Spring Cloud Data Flow - Intro

Thursday Dec 26, 2019

Spring Cloud Data Flow

In this article we will look at Spring Cloud Data Flow.


We’ll need Java and Maven installed and on out path. We are also going to use Docker, and we have a VM with Ubuntu and Docker running.

I was not able to get this to work out of the box on a Mac (likely due to the way Docker on Mac uses a VM to run, so it’s not really running locally).

Start the containers with Docker Compose

Official docs

Note: All of this is from the Spring documentation at https://dataflow.spring.io/docs/installation/local/docker/

The installation section covers different installation methods, it is here: https://dataflow.spring.io/docs/installation/

Install on a local VM

Login to your Docker host.

Make a directory and cd into it:

mkdir spring-cloud-data-flow && cd spring-cloud-data-flow

Get the docker compose file:

wget https://raw.githubusercontent.com/spring-cloud/spring-cloud-dataflow/v2.3.0.RELEASE/spring-cloud-dataflow-server/docker-compose.yml


curl https://raw.githubusercontent.com/spring-cloud/spring-cloud-dataflow/v2.3.0.RELEASE/spring-cloud-dataflow-server/docker-compose.yml >docker-compose.yml

Start the stack:

docker-compose up

You’ll see some output like this before the logging starts:

Starting dataflow-mysql           ... done
Starting dataflow-kafka-zookeeper ... done
Starting skipper                  ... done
Starting dataflow-kafka           ... done
Starting dataflow-server          ... done
Starting dataflow-app-import      ... done
Attaching to dataflow-kafka-zookeeper, dataflow-kafka, dataflow-mysql, dataflow-server, skipper, dataflow-app-import

Again, since we are running in a VM using NAT for networking, I have ssh (port 2222 -> 22) forwarded from localhost, and we also need to forward port 9393 to access the Data Flow dashboard:

port forwarding

Now, we can login to the dashboard at http://localhost:9393/dashboard:


Once we can see the dashboard, we have the system up and running.

Creating our first Task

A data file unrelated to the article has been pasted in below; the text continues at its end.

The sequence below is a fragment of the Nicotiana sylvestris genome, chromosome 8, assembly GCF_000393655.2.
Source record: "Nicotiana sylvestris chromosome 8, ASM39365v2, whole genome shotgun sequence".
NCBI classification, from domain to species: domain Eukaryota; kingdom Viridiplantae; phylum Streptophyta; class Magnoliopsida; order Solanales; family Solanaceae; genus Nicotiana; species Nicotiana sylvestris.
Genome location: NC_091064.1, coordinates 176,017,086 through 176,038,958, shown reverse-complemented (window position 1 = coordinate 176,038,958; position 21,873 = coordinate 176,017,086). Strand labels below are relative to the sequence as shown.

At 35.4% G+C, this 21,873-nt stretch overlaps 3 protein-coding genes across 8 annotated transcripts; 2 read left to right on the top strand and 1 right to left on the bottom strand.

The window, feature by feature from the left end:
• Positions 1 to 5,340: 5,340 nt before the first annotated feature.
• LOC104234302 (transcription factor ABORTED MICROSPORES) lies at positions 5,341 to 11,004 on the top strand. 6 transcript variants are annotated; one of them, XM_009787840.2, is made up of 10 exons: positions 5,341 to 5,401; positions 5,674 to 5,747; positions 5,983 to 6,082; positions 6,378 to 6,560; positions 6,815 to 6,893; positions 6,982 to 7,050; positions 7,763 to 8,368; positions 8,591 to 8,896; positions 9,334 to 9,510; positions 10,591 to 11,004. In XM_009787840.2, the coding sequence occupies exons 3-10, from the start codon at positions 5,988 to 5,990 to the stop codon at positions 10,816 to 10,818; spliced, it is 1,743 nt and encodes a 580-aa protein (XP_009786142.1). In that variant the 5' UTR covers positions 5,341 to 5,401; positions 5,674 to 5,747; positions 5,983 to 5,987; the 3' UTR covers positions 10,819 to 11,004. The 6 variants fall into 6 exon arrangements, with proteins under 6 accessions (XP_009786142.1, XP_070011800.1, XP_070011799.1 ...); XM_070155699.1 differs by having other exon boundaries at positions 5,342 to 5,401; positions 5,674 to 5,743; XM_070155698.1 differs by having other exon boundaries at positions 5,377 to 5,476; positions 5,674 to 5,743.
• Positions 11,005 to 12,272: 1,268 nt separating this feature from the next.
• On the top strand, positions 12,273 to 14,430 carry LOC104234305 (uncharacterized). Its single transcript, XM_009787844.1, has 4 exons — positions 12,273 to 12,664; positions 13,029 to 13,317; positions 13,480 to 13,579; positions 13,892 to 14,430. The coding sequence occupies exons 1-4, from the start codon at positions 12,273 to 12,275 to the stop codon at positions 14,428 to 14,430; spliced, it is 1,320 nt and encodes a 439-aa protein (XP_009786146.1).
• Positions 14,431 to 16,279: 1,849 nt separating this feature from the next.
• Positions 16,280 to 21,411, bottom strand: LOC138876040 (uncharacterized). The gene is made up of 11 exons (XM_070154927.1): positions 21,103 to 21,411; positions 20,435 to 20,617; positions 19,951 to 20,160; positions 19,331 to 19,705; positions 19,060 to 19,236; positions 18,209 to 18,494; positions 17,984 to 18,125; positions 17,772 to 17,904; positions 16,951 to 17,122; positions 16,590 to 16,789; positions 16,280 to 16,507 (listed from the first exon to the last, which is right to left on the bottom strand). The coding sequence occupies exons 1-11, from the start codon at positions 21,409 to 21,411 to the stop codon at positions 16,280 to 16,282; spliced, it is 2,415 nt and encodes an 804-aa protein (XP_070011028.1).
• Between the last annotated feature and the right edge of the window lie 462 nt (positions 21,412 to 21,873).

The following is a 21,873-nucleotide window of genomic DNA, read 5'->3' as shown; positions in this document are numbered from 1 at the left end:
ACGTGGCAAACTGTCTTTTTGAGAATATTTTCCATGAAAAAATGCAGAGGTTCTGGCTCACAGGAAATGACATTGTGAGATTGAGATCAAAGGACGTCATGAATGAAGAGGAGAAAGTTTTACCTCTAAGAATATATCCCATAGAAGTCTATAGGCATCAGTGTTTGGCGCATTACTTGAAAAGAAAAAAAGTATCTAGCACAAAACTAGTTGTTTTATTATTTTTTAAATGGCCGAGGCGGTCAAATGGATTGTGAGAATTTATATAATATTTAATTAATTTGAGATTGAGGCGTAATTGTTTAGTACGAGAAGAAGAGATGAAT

Next, we’ll create a simple task to see that we can run a job on the server.

  1. Click Tasks from the menu on the left
  2. Click the Create task(s) button at the top of the screen
  3. Drag the Timestamp task onto the graph between Start and End
  4. Connect the output port from Start to the input port of Timestamp by clicking and dragging the small circle at Start to the small circle at Timestamp
  5. Connect the output port from Timestamp to the input port of End by clicking and dragging
  6. Click the Create Task button and give it a name: “first-task-timestamp” for example:

Click the image below for a larger version:

create first task

Running our first task

Now that we have created a task, let’s run it:

  1. Click Tasks from the menu on the left
  2. Find the first-task-timestamp task in the list (it’s the only one if we’re starting from a new install). Note that the current status is “Unknown” since we have not run the task yet and click the launch task button that looks like a play button to the right of the task.
  3. After clicking the launch task button, a screen comes up that will allow you to enter Arguments and Parameters. Our job does not take any parameters or arguments, so we just click Launch the task
  4. After the task runs, reload the page and the Status should change to Complete
  5. Click the task name to see the summary of the task, and click Executions to see the execution history
  6. Click the highest number (the latest) execution to see the information and log.

    Note that you can only see logs from the latest execution when running tasks from the console. Each time you run a task it removes the logs from previous task runs.

Click the image below for a larger version:

launch first task